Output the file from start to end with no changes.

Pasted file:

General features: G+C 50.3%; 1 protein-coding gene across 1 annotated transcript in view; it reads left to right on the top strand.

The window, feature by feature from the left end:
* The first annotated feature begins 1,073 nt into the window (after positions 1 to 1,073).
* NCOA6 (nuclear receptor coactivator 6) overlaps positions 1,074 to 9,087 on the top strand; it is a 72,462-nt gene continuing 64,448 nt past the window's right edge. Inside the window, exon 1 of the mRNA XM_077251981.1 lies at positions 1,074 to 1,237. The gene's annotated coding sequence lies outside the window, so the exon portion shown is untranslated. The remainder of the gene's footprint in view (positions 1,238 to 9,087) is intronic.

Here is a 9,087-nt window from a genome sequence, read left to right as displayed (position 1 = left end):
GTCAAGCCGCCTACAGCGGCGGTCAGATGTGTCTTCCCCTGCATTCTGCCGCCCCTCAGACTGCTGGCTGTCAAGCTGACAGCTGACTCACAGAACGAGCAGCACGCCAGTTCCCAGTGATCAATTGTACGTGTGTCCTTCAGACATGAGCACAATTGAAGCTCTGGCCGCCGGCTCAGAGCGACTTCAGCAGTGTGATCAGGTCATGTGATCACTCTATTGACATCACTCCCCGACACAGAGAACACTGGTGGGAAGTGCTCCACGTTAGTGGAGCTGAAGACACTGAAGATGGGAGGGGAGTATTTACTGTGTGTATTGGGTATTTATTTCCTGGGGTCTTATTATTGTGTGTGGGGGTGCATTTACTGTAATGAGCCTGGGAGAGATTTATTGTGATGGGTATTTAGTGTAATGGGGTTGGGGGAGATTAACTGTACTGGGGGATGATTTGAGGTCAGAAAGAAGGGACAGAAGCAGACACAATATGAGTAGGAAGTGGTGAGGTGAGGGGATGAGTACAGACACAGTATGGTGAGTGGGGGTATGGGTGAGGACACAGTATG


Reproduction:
General features: G+C 50.3%; 1 protein-coding gene across 1 annotated transcript in view; it reads left to right on the top strand.

The window, feature by feature from the left end:
* The first annotated feature begins 1,073 nt into the window (after positions 1 to 1,073).
* NCOA6 (nuclear receptor coactivator 6) overlaps positions 1,074 to 9,087 on the top strand; it is a 72,462-nt gene continuing 64,448 nt past the window's right edge. Inside the window, exon 1 of the mRNA XM_077251981.1 lies at positions 1,074 to 1,237. The gene's annotated coding sequence lies outside the window, so the exon portion shown is untranslated. The remainder of the gene's footprint in view (positions 1,238 to 9,087) is intronic.

Here is a 9,087-nt window from a genome sequence, read left to right as displayed (position 1 = left end):
GTCAAGCCGCCTACAGCGGCGGTCAGATGTGTCTTCCCCTGCATTCTGCCGCCCCTCAGACTGCTGGCTGTCAAGCTGACAGCTGACTCACAGAACGAGCAGCACGCCAGTTCCCAGTGATCAATTGTACGTGTGTCCTTCAGACATGAGCACAATTGAAGCTCTGGCCGCCGGCTCAGAGCGACTTCAGCAGTGTGATCAGGTCATGTGATCACTCTATTGACATCACTCCCCGACACAGAGAACACTGGTGGGAAGTGCTCCACGTTAGTGGAGCTGAAGACACTGAAGATGGGAGGGGAGTATTTACTGTGTGTATTGGGTATTTATTTCCTGGGGTCTTATTATTGTGTGTGGGGGTGCATTTACTGTAATGAGCCTGGGAGAGATTTATTGTGATGGGTATTTAGTGTAATGGGGTTGGGGGAGATTAACTGTACTGGGGGATGATTTGAGGTCAGAAAGAAGGGACAGAAGCAGACACAATATGAGTAGGAAGTGGTGAGGTGAGGGGATGAGTACAGACACAGTATGGTGAGTGGGGGTATGGGTGAGGACACAGTATG